To the Editor;
I am writing this letter with regard to the controversy over certain literary works at Pocahontas County High School.
While there seems to be a plethora of philosophical arguments both for and against the material being used, I believe we need only look to the Pocahontas County High School 2020-2021 Student Handbook, page 10 under Level II Violations, number 4. “Using or writing any profane, vulgar, or abusive language. Disciplinary action: administrative discretion.*”
This exact language has been used since as far back as 2016; likely, far longer. One could read this rule as not being an overly important rule unless those with administrative discretion are offended by the use of profanity, vulgarity or abusive language. Also, it may very well be a rule that is on its way out. However, if you were wondering what the asterisk represents: On the same page just under number 4. “*NOTE – PCHS administration considers the conduct prohibited by paragraphs 3 and 4 above to be very serious. As such, the severity of discipline will be determined by the severity of the violation.”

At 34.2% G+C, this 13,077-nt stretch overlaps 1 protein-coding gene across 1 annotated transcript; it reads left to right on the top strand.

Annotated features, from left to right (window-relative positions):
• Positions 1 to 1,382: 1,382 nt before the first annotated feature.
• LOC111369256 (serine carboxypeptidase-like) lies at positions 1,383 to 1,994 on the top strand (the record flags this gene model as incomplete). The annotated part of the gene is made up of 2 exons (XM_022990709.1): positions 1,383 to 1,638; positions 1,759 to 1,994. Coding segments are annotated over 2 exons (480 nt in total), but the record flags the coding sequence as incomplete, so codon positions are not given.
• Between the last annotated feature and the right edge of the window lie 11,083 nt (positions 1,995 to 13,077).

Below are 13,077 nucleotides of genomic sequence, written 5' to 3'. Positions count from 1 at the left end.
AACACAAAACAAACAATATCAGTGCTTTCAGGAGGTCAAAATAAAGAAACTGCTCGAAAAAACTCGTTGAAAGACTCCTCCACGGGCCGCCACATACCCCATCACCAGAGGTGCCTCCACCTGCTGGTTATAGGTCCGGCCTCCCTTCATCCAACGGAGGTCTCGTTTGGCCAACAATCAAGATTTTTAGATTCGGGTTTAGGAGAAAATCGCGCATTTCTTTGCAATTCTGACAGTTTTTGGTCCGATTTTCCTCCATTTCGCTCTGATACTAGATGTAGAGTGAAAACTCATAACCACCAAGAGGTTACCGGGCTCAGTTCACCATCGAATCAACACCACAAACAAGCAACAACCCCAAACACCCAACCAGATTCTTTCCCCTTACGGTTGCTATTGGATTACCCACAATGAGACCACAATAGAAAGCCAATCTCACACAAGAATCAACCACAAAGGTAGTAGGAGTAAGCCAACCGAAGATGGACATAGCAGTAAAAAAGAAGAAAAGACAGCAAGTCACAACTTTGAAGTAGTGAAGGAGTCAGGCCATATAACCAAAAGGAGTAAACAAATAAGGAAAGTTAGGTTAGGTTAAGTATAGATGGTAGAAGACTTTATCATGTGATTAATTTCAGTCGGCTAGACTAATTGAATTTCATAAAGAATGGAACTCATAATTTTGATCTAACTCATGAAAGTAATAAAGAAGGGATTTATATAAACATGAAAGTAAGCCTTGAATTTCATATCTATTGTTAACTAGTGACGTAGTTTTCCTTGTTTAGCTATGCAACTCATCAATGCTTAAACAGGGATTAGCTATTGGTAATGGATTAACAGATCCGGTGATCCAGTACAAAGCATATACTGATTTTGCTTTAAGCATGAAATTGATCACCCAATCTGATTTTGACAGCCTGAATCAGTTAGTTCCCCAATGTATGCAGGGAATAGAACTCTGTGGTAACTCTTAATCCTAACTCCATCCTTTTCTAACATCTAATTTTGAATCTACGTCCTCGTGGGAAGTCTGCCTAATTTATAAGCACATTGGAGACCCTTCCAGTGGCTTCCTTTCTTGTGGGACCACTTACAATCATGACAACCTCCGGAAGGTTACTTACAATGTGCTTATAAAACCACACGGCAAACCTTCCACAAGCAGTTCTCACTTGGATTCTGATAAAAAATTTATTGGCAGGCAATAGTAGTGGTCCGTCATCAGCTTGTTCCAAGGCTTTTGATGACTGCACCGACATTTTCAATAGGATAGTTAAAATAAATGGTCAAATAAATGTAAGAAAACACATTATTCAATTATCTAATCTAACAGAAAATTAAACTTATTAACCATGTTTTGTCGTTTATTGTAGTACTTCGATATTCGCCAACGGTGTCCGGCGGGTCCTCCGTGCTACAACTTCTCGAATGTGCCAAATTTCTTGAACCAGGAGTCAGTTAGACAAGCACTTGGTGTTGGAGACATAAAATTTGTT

The use of, or permission to use, materials for instruction that contain profane, vulgar or abusive language at a high school level certainly has the potential to open Pandora’s box. A student cited for cursing in the halls of our high school may very well see this as a double standard.
It could be said, due to my not having a student in the high school at this time, that I don’t have a dog in this fight or that I don’t have standing to offer this opinion. However, I believe there is a larger lesson that, in many ways, is similar to what we see happening in our country.
It can be argued that many of the permissions or restrictions (laws) that are enacted by our government have no basis in our Constitution, and the further we stray from the Constitution the more controversy we invite.
Likewise, the further we stray from our established Code of Conduct for students, the more controversy we invite.
Whether or not you agree with my analogies; a sure-fire way to lose respect is to appear hypocritical.
J L Clifton